Youth. It seems a tough age to crack. We know that we need the participation of youth to keep the co-operative dream alive, but why would youth want to participate?
How are we going to succeed with engagement and what makes us so different that we will achieve in doing so? Society is more favourable toward youth today, but at the same time youth is now feeling more disenfranchised with society.
This gap is not a new problem, though. During a visit to the Co-operative Heritage team last year I heard an interesting observation: “Engaging youth has always been a problem.”
So how are our generations going to make a difference? The first step is surely education, which has made remarkable progress in recent years.
Midcounties Co-op runs over 40 nurseries – and Co-operative Childcare has created five characters to espouse co-operative values in a subtle way. They are: Charlie Co-operation, Ping Openness, Ebo Social Responsibility, Alice Equality and Ela Democracy – a hopeful inspiration to five-year-olds everywhere.
Top marks are also awarded to the Co-operative College and Co-operative Group for getting the word ‘co-operative’ emblazoned on more than 700 schools. Universities are also adopting a more co-operative curriculum, and the creation of a true co-op university may not be that far away with the College actively studying the idea.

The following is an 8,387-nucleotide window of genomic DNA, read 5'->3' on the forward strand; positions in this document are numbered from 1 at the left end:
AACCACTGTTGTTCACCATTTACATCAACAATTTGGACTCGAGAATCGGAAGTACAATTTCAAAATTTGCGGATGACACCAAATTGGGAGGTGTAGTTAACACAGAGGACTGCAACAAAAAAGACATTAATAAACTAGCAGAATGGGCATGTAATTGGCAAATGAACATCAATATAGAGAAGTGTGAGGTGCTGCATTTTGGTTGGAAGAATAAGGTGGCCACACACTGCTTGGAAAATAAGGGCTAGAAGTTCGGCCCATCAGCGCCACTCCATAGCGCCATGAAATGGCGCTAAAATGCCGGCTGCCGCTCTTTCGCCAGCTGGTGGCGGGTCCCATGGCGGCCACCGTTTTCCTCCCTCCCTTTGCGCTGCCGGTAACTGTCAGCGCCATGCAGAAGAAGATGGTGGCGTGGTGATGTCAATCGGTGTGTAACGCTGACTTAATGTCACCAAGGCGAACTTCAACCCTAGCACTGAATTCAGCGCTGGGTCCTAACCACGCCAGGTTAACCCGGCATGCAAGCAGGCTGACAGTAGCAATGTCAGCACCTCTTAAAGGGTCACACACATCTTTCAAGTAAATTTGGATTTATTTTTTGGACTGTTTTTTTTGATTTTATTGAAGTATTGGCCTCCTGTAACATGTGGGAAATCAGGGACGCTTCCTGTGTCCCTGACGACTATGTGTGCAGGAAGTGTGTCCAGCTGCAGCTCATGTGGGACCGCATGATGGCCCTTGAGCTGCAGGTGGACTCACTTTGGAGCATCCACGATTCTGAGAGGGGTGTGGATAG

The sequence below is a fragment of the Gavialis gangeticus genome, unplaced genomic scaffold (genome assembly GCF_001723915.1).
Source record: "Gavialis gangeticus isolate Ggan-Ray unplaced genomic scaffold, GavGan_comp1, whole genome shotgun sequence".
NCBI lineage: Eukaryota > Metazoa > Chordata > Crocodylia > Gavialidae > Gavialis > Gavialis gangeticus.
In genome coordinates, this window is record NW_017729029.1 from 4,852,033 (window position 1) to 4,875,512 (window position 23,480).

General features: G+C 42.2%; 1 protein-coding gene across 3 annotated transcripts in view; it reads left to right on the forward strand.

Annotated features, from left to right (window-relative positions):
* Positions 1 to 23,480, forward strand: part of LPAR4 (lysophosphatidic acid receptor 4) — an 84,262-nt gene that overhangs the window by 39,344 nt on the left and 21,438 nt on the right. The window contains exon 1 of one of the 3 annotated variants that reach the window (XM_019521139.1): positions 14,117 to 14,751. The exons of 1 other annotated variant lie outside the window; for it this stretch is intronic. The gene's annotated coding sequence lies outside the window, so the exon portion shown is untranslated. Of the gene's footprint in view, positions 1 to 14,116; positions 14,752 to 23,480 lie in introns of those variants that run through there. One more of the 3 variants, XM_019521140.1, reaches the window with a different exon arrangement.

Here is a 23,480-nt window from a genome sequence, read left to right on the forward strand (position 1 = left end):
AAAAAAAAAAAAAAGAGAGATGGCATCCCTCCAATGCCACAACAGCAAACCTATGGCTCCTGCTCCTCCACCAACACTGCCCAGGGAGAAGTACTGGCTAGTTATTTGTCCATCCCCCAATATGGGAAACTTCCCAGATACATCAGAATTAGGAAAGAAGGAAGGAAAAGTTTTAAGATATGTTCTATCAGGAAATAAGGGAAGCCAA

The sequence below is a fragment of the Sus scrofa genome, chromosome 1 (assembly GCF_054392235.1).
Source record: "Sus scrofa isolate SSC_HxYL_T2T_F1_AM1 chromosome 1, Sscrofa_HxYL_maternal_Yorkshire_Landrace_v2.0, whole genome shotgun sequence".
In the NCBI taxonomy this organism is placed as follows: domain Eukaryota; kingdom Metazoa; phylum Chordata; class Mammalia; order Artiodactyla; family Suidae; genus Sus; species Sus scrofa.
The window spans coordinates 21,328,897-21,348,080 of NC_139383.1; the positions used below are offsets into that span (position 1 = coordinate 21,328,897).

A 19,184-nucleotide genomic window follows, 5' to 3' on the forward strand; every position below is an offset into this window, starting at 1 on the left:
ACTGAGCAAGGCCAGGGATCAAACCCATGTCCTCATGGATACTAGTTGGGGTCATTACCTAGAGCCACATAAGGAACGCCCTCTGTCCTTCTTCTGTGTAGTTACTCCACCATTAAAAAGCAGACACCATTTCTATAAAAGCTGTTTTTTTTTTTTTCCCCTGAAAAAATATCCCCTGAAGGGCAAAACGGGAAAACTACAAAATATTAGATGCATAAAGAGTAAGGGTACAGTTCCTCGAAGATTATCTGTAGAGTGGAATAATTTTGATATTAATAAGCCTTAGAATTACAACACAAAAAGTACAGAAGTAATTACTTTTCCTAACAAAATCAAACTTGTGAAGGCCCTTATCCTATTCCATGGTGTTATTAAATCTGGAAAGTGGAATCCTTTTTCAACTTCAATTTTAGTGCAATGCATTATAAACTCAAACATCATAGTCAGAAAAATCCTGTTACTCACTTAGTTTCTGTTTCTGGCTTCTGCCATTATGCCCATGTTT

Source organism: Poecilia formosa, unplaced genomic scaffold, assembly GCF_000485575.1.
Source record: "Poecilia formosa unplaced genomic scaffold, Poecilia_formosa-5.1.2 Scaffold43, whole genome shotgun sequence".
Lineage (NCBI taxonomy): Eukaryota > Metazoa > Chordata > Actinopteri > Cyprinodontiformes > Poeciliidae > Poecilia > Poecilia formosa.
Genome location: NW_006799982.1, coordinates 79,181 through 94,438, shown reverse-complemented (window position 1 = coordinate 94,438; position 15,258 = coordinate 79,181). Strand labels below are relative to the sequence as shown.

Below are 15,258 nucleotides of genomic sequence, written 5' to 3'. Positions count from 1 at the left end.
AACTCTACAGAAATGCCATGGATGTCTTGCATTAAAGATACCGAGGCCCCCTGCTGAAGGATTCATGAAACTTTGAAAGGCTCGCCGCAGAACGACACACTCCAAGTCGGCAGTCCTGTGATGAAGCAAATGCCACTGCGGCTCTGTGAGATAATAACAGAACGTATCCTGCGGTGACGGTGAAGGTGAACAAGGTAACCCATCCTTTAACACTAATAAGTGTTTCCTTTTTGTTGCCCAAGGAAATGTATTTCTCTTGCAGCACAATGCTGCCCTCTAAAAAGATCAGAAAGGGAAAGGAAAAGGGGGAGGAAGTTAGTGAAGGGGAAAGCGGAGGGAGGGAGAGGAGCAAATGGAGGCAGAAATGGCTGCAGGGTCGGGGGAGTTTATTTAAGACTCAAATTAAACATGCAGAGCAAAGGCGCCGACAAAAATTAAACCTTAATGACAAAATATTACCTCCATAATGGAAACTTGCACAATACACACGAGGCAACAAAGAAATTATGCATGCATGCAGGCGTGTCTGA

Next is action and providing the tools. Already some co-operatives have established youth boards/committees to show how democracy and business works – but many more need to follow the example of the International Co-operative Alliance and appoint/elect a youth representative direct to the main board.
Recently we have spoken to Gabriela Buffa about her role as the ICA’s youth director. She raises an interesting point about the definition of youth. One of the many things I adore about co-operatives is that I’m still considered a youth is some quarters! Age isn’t necessarily important, but some consistency (rather than quoting any number from 16 to 39), will help foster inclusiveness.
Then there are organisations such as the Motherwell-based CETS, which creates engaging tools for youth – and helps to establish youth co-operatives. Its latest venture has been to commission Co-operative News to write and produce a Student’s Guide to Starting a Co-operative, which has inspired our focus on youth in this edition.
As part of the guide, Lucy Erskell writes about the challenges facing a student – and previews her dream to create the UK’s first student-owned housing co-op. All she needed was the idea that the co-operation can work.
So has the problem with youth engagement been that we want youth to engage in our structures, when in reality they just need the tools to build the next evolution of our social movement?